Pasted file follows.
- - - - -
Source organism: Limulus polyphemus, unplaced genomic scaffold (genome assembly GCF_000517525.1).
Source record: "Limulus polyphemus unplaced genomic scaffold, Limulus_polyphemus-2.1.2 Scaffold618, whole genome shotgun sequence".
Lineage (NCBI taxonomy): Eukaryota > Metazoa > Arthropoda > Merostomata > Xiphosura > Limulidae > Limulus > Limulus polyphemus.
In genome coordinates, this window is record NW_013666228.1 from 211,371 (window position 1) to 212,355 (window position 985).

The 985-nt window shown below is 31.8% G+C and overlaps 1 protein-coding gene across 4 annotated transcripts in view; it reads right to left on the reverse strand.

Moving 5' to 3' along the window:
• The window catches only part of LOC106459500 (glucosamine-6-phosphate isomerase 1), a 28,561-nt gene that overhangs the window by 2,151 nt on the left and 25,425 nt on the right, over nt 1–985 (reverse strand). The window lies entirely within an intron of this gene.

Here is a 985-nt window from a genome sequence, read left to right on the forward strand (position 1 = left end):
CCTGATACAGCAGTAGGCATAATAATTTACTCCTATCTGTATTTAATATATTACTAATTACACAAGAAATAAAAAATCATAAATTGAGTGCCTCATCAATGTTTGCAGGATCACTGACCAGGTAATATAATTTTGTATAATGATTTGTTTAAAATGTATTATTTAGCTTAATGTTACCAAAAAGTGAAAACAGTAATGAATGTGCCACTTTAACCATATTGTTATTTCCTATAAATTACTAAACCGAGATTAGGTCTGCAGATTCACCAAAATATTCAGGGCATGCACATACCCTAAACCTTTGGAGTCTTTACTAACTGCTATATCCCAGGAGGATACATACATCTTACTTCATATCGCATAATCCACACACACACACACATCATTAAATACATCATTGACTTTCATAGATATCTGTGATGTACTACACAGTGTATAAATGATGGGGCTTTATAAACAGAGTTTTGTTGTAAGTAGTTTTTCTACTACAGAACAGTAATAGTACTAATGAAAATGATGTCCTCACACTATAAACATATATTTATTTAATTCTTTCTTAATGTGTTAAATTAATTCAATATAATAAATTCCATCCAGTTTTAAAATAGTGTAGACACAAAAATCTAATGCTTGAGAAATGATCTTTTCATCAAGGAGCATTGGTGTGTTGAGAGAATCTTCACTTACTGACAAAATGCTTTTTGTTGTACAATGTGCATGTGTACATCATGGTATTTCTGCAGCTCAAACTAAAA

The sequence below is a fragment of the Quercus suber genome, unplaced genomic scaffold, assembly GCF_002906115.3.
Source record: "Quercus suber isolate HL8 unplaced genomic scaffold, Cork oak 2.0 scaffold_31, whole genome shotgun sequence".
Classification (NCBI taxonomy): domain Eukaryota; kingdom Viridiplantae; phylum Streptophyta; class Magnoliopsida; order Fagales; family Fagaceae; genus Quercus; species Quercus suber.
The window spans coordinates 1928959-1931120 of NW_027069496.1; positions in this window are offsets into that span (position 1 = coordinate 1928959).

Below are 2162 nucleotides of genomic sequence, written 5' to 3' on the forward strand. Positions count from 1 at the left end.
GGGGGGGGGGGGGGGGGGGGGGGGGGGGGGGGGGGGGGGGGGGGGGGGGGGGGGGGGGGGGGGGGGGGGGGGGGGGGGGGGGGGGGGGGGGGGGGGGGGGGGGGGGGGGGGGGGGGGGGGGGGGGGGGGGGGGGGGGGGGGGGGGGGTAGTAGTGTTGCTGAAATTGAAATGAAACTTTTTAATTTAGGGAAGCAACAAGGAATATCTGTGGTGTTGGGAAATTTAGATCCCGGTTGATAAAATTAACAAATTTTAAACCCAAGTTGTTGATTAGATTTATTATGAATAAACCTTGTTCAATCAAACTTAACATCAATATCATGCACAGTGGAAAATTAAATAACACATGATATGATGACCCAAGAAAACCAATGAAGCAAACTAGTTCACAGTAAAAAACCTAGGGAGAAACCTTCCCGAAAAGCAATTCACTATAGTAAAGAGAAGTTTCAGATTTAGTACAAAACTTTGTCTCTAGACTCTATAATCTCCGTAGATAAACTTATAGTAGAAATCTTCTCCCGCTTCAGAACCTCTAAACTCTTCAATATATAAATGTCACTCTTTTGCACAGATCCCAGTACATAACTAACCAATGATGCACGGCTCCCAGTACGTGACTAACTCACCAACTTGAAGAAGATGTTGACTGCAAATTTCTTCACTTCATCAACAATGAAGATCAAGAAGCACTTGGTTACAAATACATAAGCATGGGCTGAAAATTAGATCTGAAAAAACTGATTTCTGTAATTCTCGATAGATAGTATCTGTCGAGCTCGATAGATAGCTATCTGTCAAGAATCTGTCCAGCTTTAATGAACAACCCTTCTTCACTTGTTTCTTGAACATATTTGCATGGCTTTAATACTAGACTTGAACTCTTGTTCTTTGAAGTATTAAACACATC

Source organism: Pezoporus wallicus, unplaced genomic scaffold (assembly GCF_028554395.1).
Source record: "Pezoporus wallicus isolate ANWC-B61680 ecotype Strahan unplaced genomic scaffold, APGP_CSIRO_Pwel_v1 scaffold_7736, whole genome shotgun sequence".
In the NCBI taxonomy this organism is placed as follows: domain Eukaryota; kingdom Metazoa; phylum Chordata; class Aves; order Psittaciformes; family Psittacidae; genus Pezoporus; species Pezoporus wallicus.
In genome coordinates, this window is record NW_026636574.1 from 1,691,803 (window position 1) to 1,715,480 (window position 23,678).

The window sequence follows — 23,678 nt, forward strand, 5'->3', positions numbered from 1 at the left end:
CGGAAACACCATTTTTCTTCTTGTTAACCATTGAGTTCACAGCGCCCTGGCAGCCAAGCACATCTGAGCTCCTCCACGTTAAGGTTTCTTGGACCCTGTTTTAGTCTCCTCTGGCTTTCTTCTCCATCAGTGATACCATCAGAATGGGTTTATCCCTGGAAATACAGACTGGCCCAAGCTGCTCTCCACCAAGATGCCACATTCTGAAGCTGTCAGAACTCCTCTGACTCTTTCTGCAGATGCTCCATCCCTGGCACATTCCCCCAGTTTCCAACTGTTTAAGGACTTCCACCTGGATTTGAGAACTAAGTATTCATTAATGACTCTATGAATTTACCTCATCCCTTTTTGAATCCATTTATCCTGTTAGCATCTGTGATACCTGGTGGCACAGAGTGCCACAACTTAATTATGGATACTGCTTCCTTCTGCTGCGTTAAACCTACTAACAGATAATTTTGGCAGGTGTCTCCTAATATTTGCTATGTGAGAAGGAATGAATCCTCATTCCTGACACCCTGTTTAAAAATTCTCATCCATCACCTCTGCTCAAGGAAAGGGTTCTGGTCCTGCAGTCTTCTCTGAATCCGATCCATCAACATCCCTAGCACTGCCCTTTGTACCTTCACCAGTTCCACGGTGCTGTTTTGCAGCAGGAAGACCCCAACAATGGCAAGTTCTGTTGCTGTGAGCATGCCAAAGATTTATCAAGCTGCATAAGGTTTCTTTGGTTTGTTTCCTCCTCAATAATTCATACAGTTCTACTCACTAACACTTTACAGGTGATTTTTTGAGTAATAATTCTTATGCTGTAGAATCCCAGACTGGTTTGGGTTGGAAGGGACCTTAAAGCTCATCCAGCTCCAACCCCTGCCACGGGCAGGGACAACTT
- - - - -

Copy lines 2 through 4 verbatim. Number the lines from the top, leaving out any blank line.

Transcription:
Source record: "Limulus polyphemus unplaced genomic scaffold, Limulus_polyphemus-2.1.2 Scaffold618, whole genome shotgun sequence".
Lineage (NCBI taxonomy): Eukaryota > Metazoa > Arthropoda > Merostomata > Xiphosura > Limulidae > Limulus > Limulus polyphemus.
In genome coordinates, this window is record NW_013666228.1 from 211,371 (window position 1) to 212,355 (window position 985).